Here’s that evasive pile of cash you’re been looking for.. (Flickr/Nick Ares)

Last week, the New York Office of Cannabis Management announced that former NBA All-Star Chris Webber will manage the Social Equity Cannabis Investment Fund, a public-private limited partnership that will allow the state to invest in a private fund to finance dispensaries in New York State operated by individuals who have been impacted by the inequitable enforcement of marijuana laws.

Yet investors say it is unclear if the state will be able to raise the money. 

The fund will help those who have a Conditional Adult Use Retail Dispensary License (CAURD) meet the costs of establishing adult-use cannabis retail dispensaries, including the identification and leasing of suitable retail locations and design, construction, and fit-out of the spaces. 

The fund will be supported by up to $50 million in licensing fees and revenue from the adult-use cannabis industry and up to $150 million from the private sector.

“As we create a new industry in New York, I am proud to see real progress in addressing the economic needs of our future entrepreneurs,” Governor Hochul said in a statement at the time of appointment. 

The fund is the first of its kind in the nation, and could be promising for social equity license holders if the state can fundraise and deploy the funds.

“From a structural perspective, they are looking at it the right way,” said early cannabis investor Nick Gastevich of Gastevich Investors. “If a state’s goal is to have a diverse array of business owners, awarding social equity licenses early and funding them before big competitors creates the opportunity for them to do well.”

Yet the question remains: Where will the money come from?

Gastevich pointed out that there are only a handful of private equity institutions invested in the cannabis space – Entourage Effect Capital, Poseidon Garden, and Merida to name a few – that are sizable enough to offer significant funding and commit to the long-term nature of social equity investments.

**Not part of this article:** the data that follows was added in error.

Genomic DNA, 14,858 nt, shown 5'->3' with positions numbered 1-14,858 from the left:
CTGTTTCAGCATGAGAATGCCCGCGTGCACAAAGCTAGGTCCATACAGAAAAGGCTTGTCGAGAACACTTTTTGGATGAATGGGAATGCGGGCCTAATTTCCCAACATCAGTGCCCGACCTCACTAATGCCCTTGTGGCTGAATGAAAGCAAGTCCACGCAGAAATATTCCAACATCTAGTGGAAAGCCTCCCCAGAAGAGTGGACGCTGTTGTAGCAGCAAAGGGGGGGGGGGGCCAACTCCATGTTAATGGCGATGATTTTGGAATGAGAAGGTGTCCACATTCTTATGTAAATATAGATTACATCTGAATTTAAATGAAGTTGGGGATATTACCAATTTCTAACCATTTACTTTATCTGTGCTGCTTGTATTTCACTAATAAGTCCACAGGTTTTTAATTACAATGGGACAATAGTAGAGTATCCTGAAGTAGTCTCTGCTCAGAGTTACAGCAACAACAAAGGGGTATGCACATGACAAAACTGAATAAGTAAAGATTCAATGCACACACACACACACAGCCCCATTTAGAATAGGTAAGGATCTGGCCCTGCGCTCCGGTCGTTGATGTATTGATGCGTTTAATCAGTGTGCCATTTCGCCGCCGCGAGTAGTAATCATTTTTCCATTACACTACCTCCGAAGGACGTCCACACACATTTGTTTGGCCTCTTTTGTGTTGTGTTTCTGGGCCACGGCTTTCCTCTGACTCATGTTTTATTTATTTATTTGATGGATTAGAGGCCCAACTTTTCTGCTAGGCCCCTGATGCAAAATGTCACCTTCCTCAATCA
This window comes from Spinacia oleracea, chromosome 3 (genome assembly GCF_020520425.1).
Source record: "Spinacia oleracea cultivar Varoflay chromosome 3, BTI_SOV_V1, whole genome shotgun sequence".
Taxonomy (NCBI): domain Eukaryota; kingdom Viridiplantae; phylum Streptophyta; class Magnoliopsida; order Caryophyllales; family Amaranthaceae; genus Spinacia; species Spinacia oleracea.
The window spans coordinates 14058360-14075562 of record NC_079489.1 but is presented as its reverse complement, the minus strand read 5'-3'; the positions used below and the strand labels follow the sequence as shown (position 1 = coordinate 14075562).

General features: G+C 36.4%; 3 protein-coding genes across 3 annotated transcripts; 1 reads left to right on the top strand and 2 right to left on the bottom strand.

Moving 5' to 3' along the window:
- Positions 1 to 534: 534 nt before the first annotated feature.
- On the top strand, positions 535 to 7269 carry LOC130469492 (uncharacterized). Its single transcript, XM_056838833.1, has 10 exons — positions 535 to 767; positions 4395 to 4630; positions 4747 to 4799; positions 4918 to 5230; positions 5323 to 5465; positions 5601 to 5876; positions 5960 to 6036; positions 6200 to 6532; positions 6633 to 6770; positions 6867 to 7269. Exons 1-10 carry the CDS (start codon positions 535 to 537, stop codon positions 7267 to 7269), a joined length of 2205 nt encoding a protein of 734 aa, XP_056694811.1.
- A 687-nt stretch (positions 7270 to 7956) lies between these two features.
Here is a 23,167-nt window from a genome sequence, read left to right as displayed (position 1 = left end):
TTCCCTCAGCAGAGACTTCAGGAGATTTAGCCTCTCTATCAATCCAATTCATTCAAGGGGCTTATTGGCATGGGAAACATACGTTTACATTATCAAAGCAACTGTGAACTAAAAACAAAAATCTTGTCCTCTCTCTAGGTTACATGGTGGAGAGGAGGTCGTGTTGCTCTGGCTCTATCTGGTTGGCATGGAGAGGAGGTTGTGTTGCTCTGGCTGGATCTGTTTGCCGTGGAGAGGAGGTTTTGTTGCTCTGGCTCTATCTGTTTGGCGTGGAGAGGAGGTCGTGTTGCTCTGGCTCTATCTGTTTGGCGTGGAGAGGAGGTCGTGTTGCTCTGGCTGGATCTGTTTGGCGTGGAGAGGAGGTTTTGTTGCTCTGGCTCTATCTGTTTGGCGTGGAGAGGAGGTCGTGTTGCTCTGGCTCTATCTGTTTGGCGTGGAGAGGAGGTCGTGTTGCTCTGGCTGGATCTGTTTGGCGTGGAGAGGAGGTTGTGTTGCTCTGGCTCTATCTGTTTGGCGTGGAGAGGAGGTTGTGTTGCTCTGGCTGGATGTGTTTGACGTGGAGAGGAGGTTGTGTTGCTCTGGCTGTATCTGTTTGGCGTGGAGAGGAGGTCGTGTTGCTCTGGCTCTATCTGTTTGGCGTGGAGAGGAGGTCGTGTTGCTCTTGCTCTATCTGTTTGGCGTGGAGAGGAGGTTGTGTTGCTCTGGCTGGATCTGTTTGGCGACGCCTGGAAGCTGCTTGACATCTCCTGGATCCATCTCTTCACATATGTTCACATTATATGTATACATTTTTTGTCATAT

“Though, there might be more interest given that there is a social equity market,” Gastevich added. Yet, with a volatile economy and a strong underground market in New York, funding the industry can be risky for investors. 

“It’s not easy for people who are ten or twenty year investors to raise that kind of money in cannabis,” said Scott Delgado of Hawkeye Capital Investments, which works with investors in New York and New Jersey. 

Social Equity Impact Ventures, LLC, a joint venture between Webber and business partner Lavetta Willis, was named the sponsor of the investment fund, along with  investment banking firm Siebert Williams Shank, bringing in SWS CEO Suzanne Shank and SWS Chief Administrative Officer William Thompson, the former New York City Comptroller. With Webber at the helm, Impact Ventures has a track record of investing in small businesses and minority owned businesses. 

This isn’t Webber’s first investment fund to support cannabis entrepreneurs of color. In 2021, he partnered with Jason Wild of JW Asset Management to launch a $100 million private equity cannabis impact fund

The capital Webber and Wild were able to fundraise is not publicly available and investors we interviewed could not confirm any business to which funding from the impact fund was deployed.

Yet later the same year, Webber, Shank and Wild broke ground on a $50 million dollar project to transform an a nine-acre industrial site in Detroit, Webber’s hometown, into Webber Wellness Conservatory, which features a 60,000-square foot cultivation facility and 8,000 square foot dispensary, which sells Webber’s cannabis brand. 

It is unclear whether the funding was deployed from the impact fund or elsewhere. Impact Ventures and Siebert Williams Shank could not be reached for comment. 

“Chris can be a good funnel, he has name recognition for people to seek him out,” Delgado said. The investment banker added that Jason Wild may be open to seeding social equity funds. 

Still, Delgado said, with the risks involved in cannabis investment, “Investors should be asking for a higher return, around 40 percent. Whether a fund manager will tell them that is up to them.”

Some investors speculated that funding from the 2021 fund will be rolled over – meaning that whatever Wild and Webber fundraised last year will be transferred to the new fund. 

“My gut says they rolled in their efforts from before,” said Steve Ernest, Vice President of Chicago Atlantic, a publicly-traded company and financier to the cannabis industry. Ernest is also a recipient of a conditional cultivation license in New Jersey. 

Yet even with some capital carried over, financing and sustaining social equity businesses in the state will present challenges.

“Trying to address and unwind institutional racism and the War on Drugs is a tremendous undertaking,” Ernest said.

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Shelby is the Mid-Atlantic reporter for Grown In. She has previously written for DIG Boston, Spectrum, and The Boston Globe.